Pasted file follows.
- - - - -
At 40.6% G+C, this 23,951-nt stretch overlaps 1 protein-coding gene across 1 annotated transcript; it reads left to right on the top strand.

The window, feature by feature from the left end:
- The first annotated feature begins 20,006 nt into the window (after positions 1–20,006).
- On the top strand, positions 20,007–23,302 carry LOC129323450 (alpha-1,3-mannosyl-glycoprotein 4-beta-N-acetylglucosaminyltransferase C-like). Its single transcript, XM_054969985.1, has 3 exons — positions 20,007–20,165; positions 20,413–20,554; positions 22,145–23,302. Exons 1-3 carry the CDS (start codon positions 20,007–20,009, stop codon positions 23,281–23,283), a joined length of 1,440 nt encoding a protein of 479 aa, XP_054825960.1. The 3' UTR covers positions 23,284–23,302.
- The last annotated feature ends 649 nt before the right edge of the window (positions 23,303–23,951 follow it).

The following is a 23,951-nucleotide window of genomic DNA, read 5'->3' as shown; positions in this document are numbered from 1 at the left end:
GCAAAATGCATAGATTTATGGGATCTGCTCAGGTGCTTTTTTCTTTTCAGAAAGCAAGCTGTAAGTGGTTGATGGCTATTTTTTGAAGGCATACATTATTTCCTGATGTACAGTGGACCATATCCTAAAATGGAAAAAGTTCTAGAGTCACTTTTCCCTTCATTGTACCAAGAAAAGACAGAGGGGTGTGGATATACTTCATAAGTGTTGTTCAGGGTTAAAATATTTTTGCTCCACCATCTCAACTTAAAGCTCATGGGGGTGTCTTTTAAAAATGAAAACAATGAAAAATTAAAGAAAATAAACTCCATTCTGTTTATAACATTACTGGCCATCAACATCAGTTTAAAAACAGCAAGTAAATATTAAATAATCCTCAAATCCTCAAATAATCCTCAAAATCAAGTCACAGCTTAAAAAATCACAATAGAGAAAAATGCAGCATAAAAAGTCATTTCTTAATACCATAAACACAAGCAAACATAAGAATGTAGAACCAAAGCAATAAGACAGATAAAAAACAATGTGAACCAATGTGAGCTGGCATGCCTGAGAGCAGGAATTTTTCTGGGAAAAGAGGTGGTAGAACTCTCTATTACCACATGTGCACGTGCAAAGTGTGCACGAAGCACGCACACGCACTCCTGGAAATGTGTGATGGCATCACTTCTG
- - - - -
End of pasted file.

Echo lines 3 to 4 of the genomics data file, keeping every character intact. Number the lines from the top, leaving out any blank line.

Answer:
- The first annotated feature begins 20,006 nt into the window (after positions 1–20,006).
- On the top strand, positions 20,007–23,302 carry LOC129323450 (alpha-1,3-mannosyl-glycoprotein 4-beta-N-acetylglucosaminyltransferase C-like). Its single transcript, XM_054969985.1, has 3 exons — positions 20,007–20,165; positions 20,413–20,554; positions 22,145–23,302. Exons 1-3 carry the CDS (start codon positions 20,007–20,009, stop codon positions 23,281–23,283), a joined length of 1,440 nt encoding a protein of 479 aa, XP_054825960.1. The 3' UTR covers positions 23,284–23,302.